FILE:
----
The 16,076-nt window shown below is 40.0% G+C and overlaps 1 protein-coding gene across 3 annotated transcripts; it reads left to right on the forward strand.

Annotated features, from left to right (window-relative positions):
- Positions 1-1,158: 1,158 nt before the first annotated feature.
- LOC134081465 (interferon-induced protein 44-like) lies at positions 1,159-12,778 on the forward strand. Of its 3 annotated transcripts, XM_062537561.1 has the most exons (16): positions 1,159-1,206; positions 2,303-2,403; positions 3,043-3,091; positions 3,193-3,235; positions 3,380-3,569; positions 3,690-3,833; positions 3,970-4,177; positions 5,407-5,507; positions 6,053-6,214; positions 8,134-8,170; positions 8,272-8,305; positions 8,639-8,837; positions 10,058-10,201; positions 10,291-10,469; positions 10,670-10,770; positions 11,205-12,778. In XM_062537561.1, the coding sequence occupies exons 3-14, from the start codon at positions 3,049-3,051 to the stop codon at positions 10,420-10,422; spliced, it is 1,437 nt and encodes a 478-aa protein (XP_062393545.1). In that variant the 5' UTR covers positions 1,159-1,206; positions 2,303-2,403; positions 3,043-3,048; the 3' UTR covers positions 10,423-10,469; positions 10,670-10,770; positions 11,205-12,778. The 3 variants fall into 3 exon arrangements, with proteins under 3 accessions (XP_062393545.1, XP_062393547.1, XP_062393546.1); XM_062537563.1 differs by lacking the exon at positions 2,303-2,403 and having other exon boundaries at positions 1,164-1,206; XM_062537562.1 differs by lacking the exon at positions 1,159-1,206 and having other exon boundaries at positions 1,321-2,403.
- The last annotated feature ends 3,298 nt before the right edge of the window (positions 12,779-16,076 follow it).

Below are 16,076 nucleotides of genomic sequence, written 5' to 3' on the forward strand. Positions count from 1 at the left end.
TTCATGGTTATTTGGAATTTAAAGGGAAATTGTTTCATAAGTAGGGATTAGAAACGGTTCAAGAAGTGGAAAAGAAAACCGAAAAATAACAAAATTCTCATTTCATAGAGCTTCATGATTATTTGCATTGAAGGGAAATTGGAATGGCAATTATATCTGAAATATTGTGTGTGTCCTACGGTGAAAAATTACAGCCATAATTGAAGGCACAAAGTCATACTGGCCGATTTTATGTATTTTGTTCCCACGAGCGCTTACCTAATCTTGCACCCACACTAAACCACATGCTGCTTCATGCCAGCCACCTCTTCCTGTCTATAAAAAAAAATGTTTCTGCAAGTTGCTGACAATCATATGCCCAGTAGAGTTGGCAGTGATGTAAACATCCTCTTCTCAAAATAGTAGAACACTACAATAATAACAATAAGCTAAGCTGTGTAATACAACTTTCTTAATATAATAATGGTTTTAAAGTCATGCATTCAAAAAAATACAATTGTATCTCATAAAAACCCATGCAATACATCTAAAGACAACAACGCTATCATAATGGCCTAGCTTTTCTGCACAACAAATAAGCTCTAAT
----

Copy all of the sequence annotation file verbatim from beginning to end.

The 16,076-nt window shown below is 40.0% G+C and overlaps 1 protein-coding gene across 3 annotated transcripts; it reads left to right on the forward strand.

Annotated features, from left to right (window-relative positions):
- Positions 1-1,158: 1,158 nt before the first annotated feature.
- LOC134081465 (interferon-induced protein 44-like) lies at positions 1,159-12,778 on the forward strand. Of its 3 annotated transcripts, XM_062537561.1 has the most exons (16): positions 1,159-1,206; positions 2,303-2,403; positions 3,043-3,091; positions 3,193-3,235; positions 3,380-3,569; positions 3,690-3,833; positions 3,970-4,177; positions 5,407-5,507; positions 6,053-6,214; positions 8,134-8,170; positions 8,272-8,305; positions 8,639-8,837; positions 10,058-10,201; positions 10,291-10,469; positions 10,670-10,770; positions 11,205-12,778. In XM_062537561.1, the coding sequence occupies exons 3-14, from the start codon at positions 3,049-3,051 to the stop codon at positions 10,420-10,422; spliced, it is 1,437 nt and encodes a 478-aa protein (XP_062393545.1). In that variant the 5' UTR covers positions 1,159-1,206; positions 2,303-2,403; positions 3,043-3,048; the 3' UTR covers positions 10,423-10,469; positions 10,670-10,770; positions 11,205-12,778. The 3 variants fall into 3 exon arrangements, with proteins under 3 accessions (XP_062393545.1, XP_062393547.1, XP_062393546.1); XM_062537563.1 differs by lacking the exon at positions 2,303-2,403 and having other exon boundaries at positions 1,164-1,206; XM_062537562.1 differs by lacking the exon at positions 1,159-1,206 and having other exon boundaries at positions 1,321-2,403.
- The last annotated feature ends 3,298 nt before the right edge of the window (positions 12,779-16,076 follow it).

Below are 16,076 nucleotides of genomic sequence, written 5' to 3' on the forward strand. Positions count from 1 at the left end.
TTCATGGTTATTTGGAATTTAAAGGGAAATTGTTTCATAAGTAGGGATTAGAAACGGTTCAAGAAGTGGAAAAGAAAACCGAAAAATAACAAAATTCTCATTTCATAGAGCTTCATGATTATTTGCATTGAAGGGAAATTGGAATGGCAATTATATCTGAAATATTGTGTGTGTCCTACGGTGAAAAATTACAGCCATAATTGAAGGCACAAAGTCATACTGGCCGATTTTATGTATTTTGTTCCCACGAGCGCTTACCTAATCTTGCACCCACACTAAACCACATGCTGCTTCATGCCAGCCACCTCTTCCTGTCTATAAAAAAAAATGTTTCTGCAAGTTGCTGACAATCATATGCCCAGTAGAGTTGGCAGTGATGTAAACATCCTCTTCTCAAAATAGTAGAACACTACAATAATAACAATAAGCTAAGCTGTGTAATACAACTTTCTTAATATAATAATGGTTTTAAAGTCATGCATTCAAAAAAATACAATTGTATCTCATAAAAACCCATGCAATACATCTAAAGACAACAACGCTATCATAATGGCCTAGCTTTTCTGCACAACAAATAAGCTCTAAT